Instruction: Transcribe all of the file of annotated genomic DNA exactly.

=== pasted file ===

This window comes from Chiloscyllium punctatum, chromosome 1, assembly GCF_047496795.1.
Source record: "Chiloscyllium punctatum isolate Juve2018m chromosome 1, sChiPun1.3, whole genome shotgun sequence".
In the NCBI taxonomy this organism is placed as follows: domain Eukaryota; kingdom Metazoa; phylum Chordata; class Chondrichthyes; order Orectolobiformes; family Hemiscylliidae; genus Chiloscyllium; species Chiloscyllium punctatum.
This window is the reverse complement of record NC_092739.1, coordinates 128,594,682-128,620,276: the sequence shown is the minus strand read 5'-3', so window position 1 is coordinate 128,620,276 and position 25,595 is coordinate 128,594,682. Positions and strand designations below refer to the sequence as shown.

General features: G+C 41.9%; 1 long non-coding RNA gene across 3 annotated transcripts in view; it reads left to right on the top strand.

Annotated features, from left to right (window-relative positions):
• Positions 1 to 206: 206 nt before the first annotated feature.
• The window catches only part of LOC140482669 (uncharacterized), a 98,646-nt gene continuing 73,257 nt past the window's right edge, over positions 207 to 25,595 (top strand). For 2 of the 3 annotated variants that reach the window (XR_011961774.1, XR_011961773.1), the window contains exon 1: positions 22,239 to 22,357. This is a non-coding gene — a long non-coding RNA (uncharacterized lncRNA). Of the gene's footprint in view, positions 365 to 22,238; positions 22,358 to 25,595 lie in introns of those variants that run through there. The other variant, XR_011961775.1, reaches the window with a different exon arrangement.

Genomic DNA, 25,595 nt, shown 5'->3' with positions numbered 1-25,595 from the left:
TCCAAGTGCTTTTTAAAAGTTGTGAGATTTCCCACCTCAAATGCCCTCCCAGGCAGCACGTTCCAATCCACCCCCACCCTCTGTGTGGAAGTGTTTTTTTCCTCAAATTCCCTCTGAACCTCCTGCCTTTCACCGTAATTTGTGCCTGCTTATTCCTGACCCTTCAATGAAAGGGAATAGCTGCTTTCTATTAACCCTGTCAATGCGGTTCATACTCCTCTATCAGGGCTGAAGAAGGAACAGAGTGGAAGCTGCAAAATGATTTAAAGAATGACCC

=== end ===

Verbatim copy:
This window comes from Chiloscyllium punctatum, chromosome 1, assembly GCF_047496795.1.
Source record: "Chiloscyllium punctatum isolate Juve2018m chromosome 1, sChiPun1.3, whole genome shotgun sequence".
In the NCBI taxonomy this organism is placed as follows: domain Eukaryota; kingdom Metazoa; phylum Chordata; class Chondrichthyes; order Orectolobiformes; family Hemiscylliidae; genus Chiloscyllium; species Chiloscyllium punctatum.
This window is the reverse complement of record NC_092739.1, coordinates 128,594,682-128,620,276: the sequence shown is the minus strand read 5'-3', so window position 1 is coordinate 128,620,276 and position 25,595 is coordinate 128,594,682. Positions and strand designations below refer to the sequence as shown.

General features: G+C 41.9%; 1 long non-coding RNA gene across 3 annotated transcripts in view; it reads left to right on the top strand.

Annotated features, from left to right (window-relative positions):
• Positions 1 to 206: 206 nt before the first annotated feature.
• The window catches only part of LOC140482669 (uncharacterized), a 98,646-nt gene continuing 73,257 nt past the window's right edge, over positions 207 to 25,595 (top strand). For 2 of the 3 annotated variants that reach the window (XR_011961774.1, XR_011961773.1), the window contains exon 1: positions 22,239 to 22,357. This is a non-coding gene — a long non-coding RNA (uncharacterized lncRNA). Of the gene's footprint in view, positions 365 to 22,238; positions 22,358 to 25,595 lie in introns of those variants that run through there. The other variant, XR_011961775.1, reaches the window with a different exon arrangement.

Genomic DNA, 25,595 nt, shown 5'->3' with positions numbered 1-25,595 from the left:
TCCAAGTGCTTTTTAAAAGTTGTGAGATTTCCCACCTCAAATGCCCTCCCAGGCAGCACGTTCCAATCCACCCCCACCCTCTGTGTGGAAGTGTTTTTTTCCTCAAATTCCCTCTGAACCTCCTGCCTTTCACCGTAATTTGTGCCTGCTTATTCCTGACCCTTCAATGAAAGGGAATAGCTGCTTTCTATTAACCCTGTCAATGCGGTTCATACTCCTCTATCAGGGCTGAAGAAGGAACAGAGTGGAAGCTGCAAAATGATTTAAAGAATGACCC